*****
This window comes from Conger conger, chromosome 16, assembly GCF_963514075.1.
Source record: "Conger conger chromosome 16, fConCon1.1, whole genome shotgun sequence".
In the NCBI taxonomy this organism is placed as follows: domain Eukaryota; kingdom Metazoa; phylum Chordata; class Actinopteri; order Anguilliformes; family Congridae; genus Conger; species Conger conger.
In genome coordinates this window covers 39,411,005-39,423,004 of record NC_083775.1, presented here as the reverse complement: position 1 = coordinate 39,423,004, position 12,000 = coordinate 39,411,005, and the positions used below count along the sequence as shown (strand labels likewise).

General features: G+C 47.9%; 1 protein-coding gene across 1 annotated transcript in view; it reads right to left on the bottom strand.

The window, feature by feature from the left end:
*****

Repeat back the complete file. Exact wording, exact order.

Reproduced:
This window comes from Conger conger, chromosome 16, assembly GCF_963514075.1.
Source record: "Conger conger chromosome 16, fConCon1.1, whole genome shotgun sequence".
In the NCBI taxonomy this organism is placed as follows: domain Eukaryota; kingdom Metazoa; phylum Chordata; class Actinopteri; order Anguilliformes; family Congridae; genus Conger; species Conger conger.
In genome coordinates this window covers 39,411,005-39,423,004 of record NC_083775.1, presented here as the reverse complement: position 1 = coordinate 39,423,004, position 12,000 = coordinate 39,411,005, and the positions used below count along the sequence as shown (strand labels likewise).

General features: G+C 47.9%; 1 protein-coding gene across 1 annotated transcript in view; it reads right to left on the bottom strand.

The window, feature by feature from the left end: